Research Grants Awarded
Multi-parameter molecular imaging of tumor susceptibility and early evaluation of therapeutic response
Background: The use of molecularly targeted therapies in the treatment of breast cancer continues to expand. The introduction of molecular imaging techniques has increasingly allowed specific abnormalities to be examined individually. However, most breast cancers have abnormalities in multiple pathways and targeting more than one abnormality may have a synergistic effect. Moreover, many of the abnormally regulated pathways in cancer are interconnected. Objective/Hypothesis: We hypothesize that simultaneous noninvasive measurements of three different abnormalities that occur in individual breast cancers to various degrees provide useful quantitative characterization regarding appropriateness of therapy. Moreover, we hypothesize that imaging these parameters after single or combination therapy can alter treatment based on adequacy of pathway modulation through direct inhibition or indirectly as a downstream effect of inhibition of an interconnected but primarily separate pathway. Specific Aims: Three specific aims are proposed. First, we plan to simultaneously evaluate HER2/neu expression, vascular volume fraction as a surrogate of angiogenesis, and cathepsin protease expression. Second, we will determine the change in these pathways on over-expressing tumors after single and combination therapy. Third, we will extend these studies to a multimodality approach by evaluating proliferation changes with FLT PET and by imaging of HER2/neu expression using MRI. Study Design: Using orthotopically implanted breast cancer lines with known alterations in these pathways and fluorescent agents that either target HER2/neu, change their fluorescence properties with cathepsin protease interaction, or remain in the blood pool during imaging, we will image these properties simultaneously and independently. Clinical preparations of trastuzumab and bevacizumab, and in vivo inhibitors of cathepsin proteases will be administered singly and in combination to evaluate changes on the multiple parameters we are monitoring, with special attention to the modulation of other pathways when targeted therapy is given. Finally, using trastuzumab conjugated nanoparticles, we will create an MR imaging analogue to the fluorescent HER2/neu imaging agent. We will perform FLT PET imaging to determine additional information it provides on therapeutic efficacy, confirmed by cell cycle and apoptosis analysis, beyond that determined by the other imaged parameters. Potential Outcomes and Benefits of the Research: This research potentially provides a route to closer coupling of molecular medicine?s specificity with the wide variation in individual breast cancer. Specifically, we will evaluate the ability to non-invasively determine three central factors that can be targeted with therapies. We think that there is a benefit from such a multi-parameter clinically translatable imaging approach that will help further the goal of individualized medicine.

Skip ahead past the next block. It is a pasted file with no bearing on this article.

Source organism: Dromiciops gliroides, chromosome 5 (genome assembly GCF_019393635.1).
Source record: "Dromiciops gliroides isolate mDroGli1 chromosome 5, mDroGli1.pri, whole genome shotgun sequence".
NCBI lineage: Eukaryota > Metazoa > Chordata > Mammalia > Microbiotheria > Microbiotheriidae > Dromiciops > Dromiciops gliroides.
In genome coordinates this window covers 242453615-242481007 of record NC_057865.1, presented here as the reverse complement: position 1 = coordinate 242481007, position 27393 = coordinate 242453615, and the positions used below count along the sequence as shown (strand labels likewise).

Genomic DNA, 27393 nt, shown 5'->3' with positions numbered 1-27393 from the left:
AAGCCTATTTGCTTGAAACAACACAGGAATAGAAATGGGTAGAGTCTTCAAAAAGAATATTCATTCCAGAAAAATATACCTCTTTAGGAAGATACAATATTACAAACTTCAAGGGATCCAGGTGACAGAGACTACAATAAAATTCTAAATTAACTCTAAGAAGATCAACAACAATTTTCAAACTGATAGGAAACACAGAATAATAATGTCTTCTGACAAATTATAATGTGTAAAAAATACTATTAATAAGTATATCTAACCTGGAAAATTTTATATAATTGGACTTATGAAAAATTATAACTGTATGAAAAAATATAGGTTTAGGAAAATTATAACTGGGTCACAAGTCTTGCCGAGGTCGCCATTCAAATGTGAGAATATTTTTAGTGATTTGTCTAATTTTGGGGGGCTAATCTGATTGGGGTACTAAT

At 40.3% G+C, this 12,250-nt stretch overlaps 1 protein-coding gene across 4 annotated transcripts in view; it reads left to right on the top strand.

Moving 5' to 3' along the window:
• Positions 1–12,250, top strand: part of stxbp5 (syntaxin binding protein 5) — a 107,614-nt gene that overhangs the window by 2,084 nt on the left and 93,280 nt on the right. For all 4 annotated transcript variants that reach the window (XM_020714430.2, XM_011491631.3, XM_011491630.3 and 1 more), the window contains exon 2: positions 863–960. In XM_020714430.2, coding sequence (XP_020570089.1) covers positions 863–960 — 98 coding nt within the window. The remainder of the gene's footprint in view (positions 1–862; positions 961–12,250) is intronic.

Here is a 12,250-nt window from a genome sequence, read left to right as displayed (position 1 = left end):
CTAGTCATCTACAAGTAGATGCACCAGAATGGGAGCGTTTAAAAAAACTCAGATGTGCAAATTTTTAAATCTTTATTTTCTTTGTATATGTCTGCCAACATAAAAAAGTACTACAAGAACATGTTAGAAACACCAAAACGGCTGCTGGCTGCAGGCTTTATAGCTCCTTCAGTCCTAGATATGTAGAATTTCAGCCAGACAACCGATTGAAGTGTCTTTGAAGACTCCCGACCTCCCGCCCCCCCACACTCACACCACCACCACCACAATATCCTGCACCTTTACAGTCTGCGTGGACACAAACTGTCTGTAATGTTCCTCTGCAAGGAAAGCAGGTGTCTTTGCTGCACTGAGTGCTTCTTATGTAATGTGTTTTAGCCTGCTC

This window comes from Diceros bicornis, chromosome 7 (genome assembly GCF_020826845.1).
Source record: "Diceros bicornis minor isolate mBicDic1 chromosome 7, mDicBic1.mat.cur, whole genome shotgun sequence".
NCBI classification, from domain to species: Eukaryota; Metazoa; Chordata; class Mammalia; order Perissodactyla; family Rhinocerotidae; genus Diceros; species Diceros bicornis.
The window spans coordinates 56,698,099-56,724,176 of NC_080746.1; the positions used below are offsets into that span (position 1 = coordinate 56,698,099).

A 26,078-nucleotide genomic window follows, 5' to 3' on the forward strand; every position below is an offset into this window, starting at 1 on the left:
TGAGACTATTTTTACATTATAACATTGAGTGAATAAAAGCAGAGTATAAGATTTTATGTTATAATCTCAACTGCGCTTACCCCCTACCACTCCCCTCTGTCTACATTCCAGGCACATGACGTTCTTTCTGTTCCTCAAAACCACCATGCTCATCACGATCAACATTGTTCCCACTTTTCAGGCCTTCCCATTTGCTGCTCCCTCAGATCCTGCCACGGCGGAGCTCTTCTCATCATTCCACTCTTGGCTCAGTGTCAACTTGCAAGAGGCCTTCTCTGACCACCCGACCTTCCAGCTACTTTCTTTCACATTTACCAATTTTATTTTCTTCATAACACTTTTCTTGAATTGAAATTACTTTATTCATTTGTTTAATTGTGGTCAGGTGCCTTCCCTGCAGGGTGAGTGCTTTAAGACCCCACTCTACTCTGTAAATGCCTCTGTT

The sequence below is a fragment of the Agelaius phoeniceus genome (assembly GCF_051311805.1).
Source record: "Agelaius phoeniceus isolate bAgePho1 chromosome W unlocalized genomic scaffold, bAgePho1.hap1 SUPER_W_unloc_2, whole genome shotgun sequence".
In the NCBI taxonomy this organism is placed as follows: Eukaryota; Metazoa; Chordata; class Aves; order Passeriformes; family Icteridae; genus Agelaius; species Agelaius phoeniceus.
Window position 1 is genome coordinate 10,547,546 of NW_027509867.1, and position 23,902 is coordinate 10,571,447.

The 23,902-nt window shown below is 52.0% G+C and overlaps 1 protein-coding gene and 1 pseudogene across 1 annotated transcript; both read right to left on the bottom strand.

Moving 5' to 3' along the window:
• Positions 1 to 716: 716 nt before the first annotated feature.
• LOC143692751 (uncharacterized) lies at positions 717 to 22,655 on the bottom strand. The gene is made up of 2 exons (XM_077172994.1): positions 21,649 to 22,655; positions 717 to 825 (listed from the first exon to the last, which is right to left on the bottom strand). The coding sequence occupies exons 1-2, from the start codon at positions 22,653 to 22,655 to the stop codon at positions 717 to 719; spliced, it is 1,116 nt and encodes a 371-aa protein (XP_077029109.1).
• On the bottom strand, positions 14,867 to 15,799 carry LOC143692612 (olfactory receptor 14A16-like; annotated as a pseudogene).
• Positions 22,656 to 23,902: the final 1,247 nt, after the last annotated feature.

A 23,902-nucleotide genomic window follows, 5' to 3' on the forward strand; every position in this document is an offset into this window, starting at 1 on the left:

Cancer therapy historically has been relatively nonspecific in targeting disease. Fortunately, over the last number of years, as we gain a better understanding of the molecular pathways involved in allowing breast cancer to grow and spread, treatment has become more specific in targeting these abnormalities. Because these treatments are less likely to provide a benefit in patients whose tumors do not have the specific pathway abnormalities, optimal therapy in one patient with breast cancer may not be optimal for another patient. Imaging the degree of these molecular alterations may help provide a basis for individualized treatment. In this preclinical/translational proposal, we will utilize the ability to independently evaluate multiple molecular targets simultaneously using near infrared (NIR) light and novel fluorescent imaging agents to characterize tumors with respect to several major pathways that are often mis-regulated in breast cancer. In particular, we will assess levels of HER2/neu, levels of proteases, and levels of angiogenesis in various tumor models in rodents. HER2/neu is a growth factor receptor which can help breast cancers grow, proteases are enzymes that in some cases help cancers spread, and angiogenesis is a process of new blood vessel growth that allow tumors to get nutrients required for growth. All of these may be targeted with specific therapies to alter the course of the disease. A second aim of this proposal is to determine which combination of these imaging markers are most helpful in defining appropriate therapy, including determining drug dosing, when all or a subset of these molecular targets are at inappropriate levels. Finally, a third aim is to extend our ability to non-invasively characterize disease by combining multi-parameter fluorescence imaging with other imaging technologies that may provide complementary information. These include positron emission tomography (PET) imaging, which allows imaging of the growth rate of tumors, and magnetic resonance imaging (MRI), which can assess some of the same parameters measured by fluorescence, thereby allowing additional parameters, such as effectiveness of tumor cell killing, to be measured by fluorescence as well. Potential benefits to patients in the future may include imaging methods that allow oncologists to tailor therapies more accurately for individual patients. Such individualized medicine may result in better tumor control, fewer unwarranted side effects, and decreased inappropriate utilization of molecularly targeted therapies.